SAN DIEGO – Rates of reported Legionnaires’ disease nearly quadrupled in the United States between 2000 and 2015, and it is likely underdiagnosed.“Improved testing and surveillance are needed to improve understanding of disease and outbreak burden,” Laura A. Cooley, MD, said at an annual scientific meeting on infectious diseases.
SAN DIEGO – Patients colonized with MRSA are at high risk of MRSA infection both in the predischarge and postdischarge time periods, results from an 8-year Veterans Affairs study showed.“MRSA colonization is recognized as being a strong predictor of subsequent infection,” Richard E. Nelson, PhD, said at an annual scientific meeting on infectious diseases. “What’s less understood is, are there differences in infection rates among patients who are colonized at different times?
by Doug Brunk forewords by Larry Vaught and Tom Leach featuring chapters by Jack Givens, Joe B. Hall, and othersThe paperback edition is currently being discounted by 20% as part of our holiday sale. Use code FHOL or FSNO at checkout to receive sale prices. “Winning a national title . . . winning it at Kentucky? There’s nothing like it. You’re always going to be remembered.”—Truman Claytor, member of UK’s 1977–1978 NCAA National Championship teamJoe B.
Muck Rack makes it simple to find people, tweets, or articles that mention any name, keyword, company, hashtag etc. We've compiled this guide to help you make the most of your search.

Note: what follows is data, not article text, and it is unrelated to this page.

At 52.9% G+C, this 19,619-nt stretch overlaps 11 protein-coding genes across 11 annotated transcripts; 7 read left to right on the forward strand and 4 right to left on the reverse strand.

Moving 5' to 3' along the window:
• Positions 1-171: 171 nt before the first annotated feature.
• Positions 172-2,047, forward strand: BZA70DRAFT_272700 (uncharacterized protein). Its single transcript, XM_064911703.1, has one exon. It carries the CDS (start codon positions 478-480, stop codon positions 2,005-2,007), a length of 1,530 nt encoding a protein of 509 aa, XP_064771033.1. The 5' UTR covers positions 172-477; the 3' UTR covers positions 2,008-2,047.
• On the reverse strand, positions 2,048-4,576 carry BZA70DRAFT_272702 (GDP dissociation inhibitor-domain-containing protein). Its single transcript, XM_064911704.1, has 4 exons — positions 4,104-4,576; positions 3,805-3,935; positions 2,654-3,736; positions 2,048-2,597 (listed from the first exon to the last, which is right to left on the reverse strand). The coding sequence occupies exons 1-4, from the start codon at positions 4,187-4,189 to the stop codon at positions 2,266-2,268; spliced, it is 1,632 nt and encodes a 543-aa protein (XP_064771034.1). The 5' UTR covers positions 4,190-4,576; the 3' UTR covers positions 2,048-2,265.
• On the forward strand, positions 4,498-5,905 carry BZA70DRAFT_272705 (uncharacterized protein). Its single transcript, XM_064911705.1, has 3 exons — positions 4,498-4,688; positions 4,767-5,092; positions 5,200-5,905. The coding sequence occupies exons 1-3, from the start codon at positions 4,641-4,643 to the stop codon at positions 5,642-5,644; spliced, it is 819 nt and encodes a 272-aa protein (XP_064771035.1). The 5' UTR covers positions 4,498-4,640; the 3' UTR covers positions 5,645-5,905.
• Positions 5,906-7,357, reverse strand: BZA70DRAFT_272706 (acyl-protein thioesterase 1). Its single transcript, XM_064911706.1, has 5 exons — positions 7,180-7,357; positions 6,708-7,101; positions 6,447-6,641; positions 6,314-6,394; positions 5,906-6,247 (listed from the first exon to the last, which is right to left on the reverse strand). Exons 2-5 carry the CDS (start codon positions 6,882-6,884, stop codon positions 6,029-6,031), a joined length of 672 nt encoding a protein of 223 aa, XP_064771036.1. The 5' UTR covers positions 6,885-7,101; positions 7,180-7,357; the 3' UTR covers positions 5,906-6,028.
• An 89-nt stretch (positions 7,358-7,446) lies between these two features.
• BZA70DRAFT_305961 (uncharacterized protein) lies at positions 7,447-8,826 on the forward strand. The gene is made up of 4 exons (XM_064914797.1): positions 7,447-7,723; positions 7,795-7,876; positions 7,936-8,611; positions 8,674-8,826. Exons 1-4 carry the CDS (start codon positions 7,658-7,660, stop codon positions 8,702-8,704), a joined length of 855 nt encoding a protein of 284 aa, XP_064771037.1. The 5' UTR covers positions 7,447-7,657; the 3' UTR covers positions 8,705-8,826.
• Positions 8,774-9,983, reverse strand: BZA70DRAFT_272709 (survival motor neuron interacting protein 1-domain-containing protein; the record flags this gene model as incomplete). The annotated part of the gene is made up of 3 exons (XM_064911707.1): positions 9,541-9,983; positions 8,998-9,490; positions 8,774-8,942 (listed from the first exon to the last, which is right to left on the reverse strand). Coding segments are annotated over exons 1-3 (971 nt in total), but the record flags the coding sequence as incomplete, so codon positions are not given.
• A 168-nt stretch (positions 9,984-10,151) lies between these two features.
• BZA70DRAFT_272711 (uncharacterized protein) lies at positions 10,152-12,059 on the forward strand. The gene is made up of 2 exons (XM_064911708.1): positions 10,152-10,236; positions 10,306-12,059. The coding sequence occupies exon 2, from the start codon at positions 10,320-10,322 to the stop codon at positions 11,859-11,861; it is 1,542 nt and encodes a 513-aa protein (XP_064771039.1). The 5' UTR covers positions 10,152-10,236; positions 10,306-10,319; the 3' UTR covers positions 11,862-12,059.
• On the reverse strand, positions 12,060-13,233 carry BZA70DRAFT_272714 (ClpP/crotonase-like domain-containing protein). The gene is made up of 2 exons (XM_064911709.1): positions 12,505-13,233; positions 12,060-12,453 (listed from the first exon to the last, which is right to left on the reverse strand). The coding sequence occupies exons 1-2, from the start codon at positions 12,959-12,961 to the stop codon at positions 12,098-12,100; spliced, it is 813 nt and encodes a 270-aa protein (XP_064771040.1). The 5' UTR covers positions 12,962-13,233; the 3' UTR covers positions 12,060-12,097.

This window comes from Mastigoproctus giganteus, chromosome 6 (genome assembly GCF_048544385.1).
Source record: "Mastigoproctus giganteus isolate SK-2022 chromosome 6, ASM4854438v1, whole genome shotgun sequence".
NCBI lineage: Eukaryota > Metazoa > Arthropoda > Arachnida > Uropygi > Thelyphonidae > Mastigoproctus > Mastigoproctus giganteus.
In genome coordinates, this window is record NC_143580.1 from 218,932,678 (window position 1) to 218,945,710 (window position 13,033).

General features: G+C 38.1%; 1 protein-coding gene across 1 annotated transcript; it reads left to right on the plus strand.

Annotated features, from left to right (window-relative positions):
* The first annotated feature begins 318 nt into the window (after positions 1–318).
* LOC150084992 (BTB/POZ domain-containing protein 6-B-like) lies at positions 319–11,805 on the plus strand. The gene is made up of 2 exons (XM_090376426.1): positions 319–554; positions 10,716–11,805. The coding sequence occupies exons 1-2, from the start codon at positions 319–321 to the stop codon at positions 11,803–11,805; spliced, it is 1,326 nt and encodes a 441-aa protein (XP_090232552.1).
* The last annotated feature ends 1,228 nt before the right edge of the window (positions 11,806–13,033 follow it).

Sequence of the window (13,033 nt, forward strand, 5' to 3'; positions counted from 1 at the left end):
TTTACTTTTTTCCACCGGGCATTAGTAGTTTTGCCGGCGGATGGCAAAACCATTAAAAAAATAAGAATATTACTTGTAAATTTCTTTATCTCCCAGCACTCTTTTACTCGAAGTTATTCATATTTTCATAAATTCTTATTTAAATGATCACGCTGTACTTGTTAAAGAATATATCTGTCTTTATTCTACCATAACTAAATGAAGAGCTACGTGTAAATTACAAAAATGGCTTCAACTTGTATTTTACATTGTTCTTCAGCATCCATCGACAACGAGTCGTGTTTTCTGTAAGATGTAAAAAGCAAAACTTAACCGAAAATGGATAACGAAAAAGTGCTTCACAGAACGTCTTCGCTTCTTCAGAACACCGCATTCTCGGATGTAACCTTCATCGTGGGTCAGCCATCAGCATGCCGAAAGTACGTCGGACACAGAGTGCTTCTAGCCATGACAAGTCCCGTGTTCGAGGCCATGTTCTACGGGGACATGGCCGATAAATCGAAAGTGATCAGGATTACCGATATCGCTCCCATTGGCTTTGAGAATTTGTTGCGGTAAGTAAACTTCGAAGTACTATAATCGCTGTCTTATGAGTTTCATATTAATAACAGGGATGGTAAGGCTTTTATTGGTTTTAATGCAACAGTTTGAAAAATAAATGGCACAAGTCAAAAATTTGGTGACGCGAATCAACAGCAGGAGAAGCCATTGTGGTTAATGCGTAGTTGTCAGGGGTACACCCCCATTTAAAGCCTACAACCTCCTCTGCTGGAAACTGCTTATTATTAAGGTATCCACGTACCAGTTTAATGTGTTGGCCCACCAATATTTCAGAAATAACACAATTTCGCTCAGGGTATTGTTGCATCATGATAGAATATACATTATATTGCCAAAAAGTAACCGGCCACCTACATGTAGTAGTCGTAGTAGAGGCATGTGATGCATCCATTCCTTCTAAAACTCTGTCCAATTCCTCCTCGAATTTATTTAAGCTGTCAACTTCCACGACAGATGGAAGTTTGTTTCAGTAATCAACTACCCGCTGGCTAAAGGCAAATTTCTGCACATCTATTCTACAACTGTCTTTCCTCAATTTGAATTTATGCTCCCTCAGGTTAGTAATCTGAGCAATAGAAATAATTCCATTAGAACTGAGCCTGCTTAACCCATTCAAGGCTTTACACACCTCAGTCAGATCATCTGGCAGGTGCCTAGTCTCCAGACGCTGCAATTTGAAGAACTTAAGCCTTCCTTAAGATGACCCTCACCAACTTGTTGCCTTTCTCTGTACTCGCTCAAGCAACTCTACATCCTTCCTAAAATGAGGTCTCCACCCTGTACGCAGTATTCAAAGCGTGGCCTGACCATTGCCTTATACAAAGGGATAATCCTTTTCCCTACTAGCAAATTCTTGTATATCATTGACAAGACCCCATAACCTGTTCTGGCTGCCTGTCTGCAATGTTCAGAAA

Selecting a term
Start searching tweets, articles from media outlets, articles mentioned in tweets, journalists'
names, titles and bios with some suggested searches:
Companies or Topics (e.g. iPhone, Microsoft)
Phrases (e.g. "cloud computing") — use quotes to keep the terms together
Twitter handles (e.g. @username) — returns those who have mentioned or replied to
Names (e.g. "David Pogue")
Hashtags (e.g. #sxsw, #london2012)
Bio details (e.g. vegan, Olympics, father)
Muck Rack's Advanced Search allows for many boolean operators.
Find results that mention multiple specified terms, use AND or
+. For example, ensure each result contains both Elon Musk and Mark Zuckerberg by
searching Musk AND Zuckerberg or Musk + Zuckerberg.
Use the operators OR or , to broaden your search when you'd like either of
multiple terms to appear in results. (This is the default behavior of our search when no operators
are used). For example, results will contain either cake or cookie by searching cake OR cookie or cake,cookie
Use NOT or - to subtract results from your search. For
example, searching Disney will yield results about the Walt Disney Company as well as Walt Disney
World Resort. To exclude mentions of Disney World, search for Disney -World or Disney
When using one of these operators with a phrase, enclose it in quotation marks. For example, you can
find results about smartphones excluding Apple's iPhone 4S by searching smartphone -"iPhone
Exact case matching or punctuation
If you're searching for a brand name or keyword that relies on specific punctuation marks or capitalization, you can
find results that match your exact query by adding matchcase: before the keyword you're searching for, like matchcase:E*TRADE .
Use parentheses to separate multiple
boolean phrases. For example, to find journalists talking about having fun in Disney World or
Disneyland, search for ("disney world" OR disneyland) AND fun.
An asterisk can be used to search for any variation of a root word truncated by the asterisk. For example, searching for admin* will return results for administrator, administration, administer, administered, etc.
A near operator is an AND operator where you can control the distance between the words. You can vary the distance the near operation uses by adding a forward slash and number (between 0-99) such as strawberries NEAR/10 "whipped cream", which means the strawberries must exist within 10 words of "whipped cream".